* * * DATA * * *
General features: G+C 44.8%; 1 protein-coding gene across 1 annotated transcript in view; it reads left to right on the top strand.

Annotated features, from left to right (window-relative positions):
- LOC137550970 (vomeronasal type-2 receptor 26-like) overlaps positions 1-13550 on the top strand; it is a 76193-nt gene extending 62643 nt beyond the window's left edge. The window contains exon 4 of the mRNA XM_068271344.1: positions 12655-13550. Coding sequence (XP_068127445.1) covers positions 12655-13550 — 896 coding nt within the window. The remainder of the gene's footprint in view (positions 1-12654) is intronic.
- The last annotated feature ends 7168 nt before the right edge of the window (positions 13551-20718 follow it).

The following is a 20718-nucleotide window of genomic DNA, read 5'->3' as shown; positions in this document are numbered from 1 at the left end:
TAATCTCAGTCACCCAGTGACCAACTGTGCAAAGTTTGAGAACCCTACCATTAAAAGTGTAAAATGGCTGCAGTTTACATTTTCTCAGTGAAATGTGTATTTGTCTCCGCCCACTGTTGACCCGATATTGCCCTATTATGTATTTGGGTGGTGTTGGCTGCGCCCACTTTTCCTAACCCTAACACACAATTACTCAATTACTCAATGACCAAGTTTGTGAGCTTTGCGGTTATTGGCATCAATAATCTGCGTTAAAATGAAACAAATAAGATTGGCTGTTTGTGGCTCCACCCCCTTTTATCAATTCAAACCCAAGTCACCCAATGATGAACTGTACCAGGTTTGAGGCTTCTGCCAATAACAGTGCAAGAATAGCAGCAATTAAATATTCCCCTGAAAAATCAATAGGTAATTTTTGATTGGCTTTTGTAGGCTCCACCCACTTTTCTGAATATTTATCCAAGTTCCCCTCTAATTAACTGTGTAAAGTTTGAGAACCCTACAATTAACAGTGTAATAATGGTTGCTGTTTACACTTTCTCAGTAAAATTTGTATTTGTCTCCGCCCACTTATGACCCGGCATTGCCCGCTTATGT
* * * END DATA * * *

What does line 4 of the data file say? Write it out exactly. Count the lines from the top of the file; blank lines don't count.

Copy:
- The last annotated feature ends 7168 nt before the right edge of the window (positions 13551-20718 follow it).